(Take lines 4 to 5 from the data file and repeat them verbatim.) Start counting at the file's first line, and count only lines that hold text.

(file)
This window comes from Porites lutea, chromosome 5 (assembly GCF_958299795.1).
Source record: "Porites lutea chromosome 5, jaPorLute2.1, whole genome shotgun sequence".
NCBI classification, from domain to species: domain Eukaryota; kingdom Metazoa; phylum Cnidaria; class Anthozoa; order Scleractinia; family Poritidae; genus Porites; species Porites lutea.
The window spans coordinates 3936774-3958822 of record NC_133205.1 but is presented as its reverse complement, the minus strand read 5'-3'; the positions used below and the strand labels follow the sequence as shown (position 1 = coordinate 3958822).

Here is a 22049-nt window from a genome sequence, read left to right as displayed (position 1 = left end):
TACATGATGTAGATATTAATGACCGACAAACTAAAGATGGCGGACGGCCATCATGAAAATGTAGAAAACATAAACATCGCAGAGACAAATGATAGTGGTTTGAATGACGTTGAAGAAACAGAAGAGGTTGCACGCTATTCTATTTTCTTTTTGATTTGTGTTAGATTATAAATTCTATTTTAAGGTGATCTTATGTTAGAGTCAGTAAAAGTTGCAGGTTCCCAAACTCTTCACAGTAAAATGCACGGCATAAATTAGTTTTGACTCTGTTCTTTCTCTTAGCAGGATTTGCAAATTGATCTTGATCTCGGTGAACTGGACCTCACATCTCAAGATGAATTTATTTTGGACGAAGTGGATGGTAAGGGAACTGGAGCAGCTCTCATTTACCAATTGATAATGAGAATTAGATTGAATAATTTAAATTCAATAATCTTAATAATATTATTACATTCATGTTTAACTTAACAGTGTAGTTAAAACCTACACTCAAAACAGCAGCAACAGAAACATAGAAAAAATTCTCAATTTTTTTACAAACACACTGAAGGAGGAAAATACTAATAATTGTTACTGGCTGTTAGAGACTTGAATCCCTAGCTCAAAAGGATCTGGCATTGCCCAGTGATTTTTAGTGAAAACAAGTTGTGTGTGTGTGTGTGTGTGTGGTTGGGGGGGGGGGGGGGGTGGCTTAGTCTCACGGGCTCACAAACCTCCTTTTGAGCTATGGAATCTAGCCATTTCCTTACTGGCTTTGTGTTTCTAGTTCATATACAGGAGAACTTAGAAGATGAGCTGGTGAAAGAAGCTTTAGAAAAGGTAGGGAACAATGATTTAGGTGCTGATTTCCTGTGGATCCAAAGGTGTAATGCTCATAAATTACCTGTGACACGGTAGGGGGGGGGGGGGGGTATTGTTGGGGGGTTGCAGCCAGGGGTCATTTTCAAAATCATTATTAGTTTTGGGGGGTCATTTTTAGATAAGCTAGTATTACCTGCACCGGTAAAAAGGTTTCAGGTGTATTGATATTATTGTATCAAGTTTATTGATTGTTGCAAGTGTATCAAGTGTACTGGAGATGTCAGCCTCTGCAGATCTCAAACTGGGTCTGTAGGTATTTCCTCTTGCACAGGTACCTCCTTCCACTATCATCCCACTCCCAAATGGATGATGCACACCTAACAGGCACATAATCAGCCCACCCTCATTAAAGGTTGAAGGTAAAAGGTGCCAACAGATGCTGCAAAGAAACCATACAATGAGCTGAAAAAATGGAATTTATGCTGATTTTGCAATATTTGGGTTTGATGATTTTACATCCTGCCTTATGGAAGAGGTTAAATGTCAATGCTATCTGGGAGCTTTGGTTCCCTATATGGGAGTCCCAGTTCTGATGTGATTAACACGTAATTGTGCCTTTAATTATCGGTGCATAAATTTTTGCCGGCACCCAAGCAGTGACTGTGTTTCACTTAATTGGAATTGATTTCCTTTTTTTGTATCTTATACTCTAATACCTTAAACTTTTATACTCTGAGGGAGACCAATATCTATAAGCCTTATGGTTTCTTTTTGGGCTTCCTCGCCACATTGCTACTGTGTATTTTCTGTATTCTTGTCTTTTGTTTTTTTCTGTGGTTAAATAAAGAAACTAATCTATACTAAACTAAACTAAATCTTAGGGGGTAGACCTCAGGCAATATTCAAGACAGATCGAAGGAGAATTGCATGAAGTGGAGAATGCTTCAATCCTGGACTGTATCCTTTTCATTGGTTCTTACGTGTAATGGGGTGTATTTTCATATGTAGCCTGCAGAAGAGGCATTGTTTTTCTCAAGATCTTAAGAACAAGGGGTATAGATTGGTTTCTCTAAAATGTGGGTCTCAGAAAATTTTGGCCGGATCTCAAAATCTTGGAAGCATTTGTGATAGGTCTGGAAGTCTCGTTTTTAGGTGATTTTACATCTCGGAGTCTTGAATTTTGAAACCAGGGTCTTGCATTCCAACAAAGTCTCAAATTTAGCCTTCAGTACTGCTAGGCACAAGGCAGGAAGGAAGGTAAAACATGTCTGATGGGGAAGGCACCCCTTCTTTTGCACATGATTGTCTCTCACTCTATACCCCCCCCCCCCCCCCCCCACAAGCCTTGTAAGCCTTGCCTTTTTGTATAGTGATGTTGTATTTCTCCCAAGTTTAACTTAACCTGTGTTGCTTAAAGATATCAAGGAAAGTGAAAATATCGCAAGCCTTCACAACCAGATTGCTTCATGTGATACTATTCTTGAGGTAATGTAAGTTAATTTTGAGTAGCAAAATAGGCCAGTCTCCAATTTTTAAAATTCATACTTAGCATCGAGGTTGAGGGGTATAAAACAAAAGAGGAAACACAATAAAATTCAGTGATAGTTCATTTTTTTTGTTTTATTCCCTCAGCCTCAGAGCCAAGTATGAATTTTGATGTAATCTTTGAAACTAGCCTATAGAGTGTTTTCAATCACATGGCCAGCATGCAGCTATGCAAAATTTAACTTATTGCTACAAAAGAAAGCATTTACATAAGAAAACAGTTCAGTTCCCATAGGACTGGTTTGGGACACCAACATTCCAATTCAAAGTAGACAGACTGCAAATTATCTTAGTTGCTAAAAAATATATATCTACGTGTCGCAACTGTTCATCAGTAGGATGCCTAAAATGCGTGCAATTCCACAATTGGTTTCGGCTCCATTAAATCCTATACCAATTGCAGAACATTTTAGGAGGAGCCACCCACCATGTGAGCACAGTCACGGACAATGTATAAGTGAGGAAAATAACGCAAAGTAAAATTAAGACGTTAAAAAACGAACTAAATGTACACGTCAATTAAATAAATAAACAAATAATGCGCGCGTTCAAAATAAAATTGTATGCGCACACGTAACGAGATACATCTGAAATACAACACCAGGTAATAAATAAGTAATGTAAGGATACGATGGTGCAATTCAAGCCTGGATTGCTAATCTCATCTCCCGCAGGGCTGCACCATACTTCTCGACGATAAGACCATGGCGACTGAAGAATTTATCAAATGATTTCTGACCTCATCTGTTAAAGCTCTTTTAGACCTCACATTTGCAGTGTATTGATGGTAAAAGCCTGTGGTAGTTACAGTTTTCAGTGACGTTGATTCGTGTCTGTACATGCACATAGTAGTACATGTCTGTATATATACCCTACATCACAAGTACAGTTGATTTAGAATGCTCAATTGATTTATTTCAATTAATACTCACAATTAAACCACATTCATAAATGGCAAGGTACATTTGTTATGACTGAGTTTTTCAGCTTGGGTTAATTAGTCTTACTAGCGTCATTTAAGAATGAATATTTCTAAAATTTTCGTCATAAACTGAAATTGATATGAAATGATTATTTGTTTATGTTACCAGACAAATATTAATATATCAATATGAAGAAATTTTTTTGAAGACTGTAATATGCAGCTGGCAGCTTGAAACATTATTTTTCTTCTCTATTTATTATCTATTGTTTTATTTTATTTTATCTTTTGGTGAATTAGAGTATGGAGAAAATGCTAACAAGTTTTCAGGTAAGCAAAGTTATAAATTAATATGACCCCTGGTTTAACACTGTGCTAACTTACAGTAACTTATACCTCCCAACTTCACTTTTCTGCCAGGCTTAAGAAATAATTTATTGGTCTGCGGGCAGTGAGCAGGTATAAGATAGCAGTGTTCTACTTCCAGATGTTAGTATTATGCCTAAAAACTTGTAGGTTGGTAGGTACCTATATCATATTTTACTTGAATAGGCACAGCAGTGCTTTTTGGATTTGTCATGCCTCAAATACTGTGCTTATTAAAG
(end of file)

The window spans coordinates 3936774-3958822 of record NC_133205.1 but is presented as its reverse complement, the minus strand read 5'-3'; the positions used below and the strand labels follow the sequence as shown (position 1 = coordinate 3958822).

Here is a 22049-nt window from a genome sequence, read left to right as displayed (position 1 = left end):